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September 19, 2017
Smalt was an important blue pigment used in European oil paintings in the 15th through the 18 centuries. Its origins probably lie in the blue pigment used by the ancient Egyptians, known as us as ‘Egyptian blue’ discussed earlier in part 2 of our pigment series; both pigments are made from glass that has been colored blue and both are also used as glazes on ceramics. However, Egyptian blue contains copper, whereas smalt derives its color from cobalt.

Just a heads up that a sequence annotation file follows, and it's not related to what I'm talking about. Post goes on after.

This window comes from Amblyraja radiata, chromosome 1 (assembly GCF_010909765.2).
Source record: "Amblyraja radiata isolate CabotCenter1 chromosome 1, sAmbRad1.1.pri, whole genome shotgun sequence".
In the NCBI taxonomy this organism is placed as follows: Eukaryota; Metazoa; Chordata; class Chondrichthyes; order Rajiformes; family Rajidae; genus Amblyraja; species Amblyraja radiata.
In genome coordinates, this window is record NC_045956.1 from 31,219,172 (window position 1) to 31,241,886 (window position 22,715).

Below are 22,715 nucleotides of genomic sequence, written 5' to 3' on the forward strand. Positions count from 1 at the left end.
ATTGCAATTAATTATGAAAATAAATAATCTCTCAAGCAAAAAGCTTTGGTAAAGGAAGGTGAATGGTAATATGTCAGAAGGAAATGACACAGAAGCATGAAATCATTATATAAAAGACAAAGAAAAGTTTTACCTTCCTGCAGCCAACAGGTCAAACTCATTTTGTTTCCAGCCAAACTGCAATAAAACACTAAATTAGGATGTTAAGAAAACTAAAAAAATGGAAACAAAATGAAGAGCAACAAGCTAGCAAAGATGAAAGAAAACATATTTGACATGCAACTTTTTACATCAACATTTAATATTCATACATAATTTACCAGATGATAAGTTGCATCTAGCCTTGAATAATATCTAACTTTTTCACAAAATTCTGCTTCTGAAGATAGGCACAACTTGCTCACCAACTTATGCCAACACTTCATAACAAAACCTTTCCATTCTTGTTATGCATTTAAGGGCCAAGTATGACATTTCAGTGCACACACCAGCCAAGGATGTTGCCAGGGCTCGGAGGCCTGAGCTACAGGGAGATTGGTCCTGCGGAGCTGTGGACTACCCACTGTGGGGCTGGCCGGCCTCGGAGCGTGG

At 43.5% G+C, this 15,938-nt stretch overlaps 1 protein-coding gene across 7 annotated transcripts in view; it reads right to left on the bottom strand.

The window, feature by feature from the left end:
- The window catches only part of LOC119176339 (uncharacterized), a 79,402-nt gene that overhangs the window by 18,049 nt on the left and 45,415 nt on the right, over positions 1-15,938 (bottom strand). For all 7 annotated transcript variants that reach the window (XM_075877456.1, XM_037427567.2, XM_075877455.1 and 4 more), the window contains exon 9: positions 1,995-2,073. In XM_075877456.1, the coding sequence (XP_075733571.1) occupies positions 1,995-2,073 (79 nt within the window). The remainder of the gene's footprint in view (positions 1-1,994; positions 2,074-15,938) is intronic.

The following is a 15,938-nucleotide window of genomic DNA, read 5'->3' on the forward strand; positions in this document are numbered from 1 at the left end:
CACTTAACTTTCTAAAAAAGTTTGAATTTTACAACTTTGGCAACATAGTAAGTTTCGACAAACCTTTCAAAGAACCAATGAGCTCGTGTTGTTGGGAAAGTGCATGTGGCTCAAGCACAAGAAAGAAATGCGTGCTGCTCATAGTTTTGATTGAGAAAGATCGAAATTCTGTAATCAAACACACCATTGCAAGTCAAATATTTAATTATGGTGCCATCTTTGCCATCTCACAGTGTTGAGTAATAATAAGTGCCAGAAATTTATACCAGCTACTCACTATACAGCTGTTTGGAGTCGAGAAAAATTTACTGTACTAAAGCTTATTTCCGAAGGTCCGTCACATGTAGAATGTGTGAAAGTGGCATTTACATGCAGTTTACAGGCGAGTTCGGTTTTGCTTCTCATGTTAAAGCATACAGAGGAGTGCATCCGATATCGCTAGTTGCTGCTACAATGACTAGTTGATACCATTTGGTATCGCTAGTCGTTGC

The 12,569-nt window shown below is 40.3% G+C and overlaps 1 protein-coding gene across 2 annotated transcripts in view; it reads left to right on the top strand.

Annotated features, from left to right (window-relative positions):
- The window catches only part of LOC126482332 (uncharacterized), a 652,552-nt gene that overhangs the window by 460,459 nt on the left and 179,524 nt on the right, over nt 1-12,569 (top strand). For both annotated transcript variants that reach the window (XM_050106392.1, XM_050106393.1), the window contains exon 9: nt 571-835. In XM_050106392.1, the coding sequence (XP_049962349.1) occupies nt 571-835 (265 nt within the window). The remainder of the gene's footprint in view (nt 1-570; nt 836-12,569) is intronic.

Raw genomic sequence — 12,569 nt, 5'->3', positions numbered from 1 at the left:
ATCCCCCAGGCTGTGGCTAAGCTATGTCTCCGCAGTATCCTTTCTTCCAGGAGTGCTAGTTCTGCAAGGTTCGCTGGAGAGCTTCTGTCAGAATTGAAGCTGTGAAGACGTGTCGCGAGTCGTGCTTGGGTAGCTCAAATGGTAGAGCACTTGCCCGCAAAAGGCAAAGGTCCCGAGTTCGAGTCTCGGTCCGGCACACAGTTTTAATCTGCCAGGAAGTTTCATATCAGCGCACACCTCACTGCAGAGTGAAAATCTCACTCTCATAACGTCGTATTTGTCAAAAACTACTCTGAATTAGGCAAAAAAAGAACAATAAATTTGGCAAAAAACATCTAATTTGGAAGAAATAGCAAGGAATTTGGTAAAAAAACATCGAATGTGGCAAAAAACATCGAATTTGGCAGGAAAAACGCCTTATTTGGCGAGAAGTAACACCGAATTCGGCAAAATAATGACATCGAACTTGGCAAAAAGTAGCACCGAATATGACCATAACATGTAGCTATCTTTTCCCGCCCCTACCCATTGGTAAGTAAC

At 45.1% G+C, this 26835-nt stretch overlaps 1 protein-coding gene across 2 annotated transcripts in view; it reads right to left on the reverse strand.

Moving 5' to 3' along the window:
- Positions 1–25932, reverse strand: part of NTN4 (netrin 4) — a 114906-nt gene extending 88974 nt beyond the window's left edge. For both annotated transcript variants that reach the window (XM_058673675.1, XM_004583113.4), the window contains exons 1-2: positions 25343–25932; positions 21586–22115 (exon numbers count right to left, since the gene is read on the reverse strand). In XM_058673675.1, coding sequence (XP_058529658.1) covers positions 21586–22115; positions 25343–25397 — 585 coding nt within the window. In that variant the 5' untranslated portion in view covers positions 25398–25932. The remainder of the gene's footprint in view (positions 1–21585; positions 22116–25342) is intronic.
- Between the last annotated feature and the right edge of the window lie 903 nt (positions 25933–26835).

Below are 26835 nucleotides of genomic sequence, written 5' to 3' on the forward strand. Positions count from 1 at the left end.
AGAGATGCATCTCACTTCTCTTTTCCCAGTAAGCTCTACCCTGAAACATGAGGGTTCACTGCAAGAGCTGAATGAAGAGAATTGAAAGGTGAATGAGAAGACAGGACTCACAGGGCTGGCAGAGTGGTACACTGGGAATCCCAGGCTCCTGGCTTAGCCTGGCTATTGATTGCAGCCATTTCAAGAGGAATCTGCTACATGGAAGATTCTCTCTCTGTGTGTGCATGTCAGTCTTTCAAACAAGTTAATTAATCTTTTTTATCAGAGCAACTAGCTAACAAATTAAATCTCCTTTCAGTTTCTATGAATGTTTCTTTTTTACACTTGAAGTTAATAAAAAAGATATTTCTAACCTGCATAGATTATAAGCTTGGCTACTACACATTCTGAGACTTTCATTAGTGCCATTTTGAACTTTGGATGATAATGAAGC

Being a glass, smalt is transparent and the color is never strong, although this varies depending on how much cobalt is present. The pigment is comprised of large particles and is quite coarse. If ground too fine the color is weakened. It provided a much cheaper alternative to ultramarine and its manufacture became a specialty of the Dutch and Flemish in the 17th century. Smalt is a very good dryer and was used for this purpose as well as to give bulk to thick glazes containing lake pigments which are poor dryers.
Renaissance artists used ground cobalt containing glass, smalt, to add vibrancy to their paintings. A portrait of Sir William Butts by Hans Holbein the Younger (1497-1543), is among the earliest paintings in which smalt has been found as a pigment. Stay tuned for our next video when we discuss the use and history of Prussian Blue.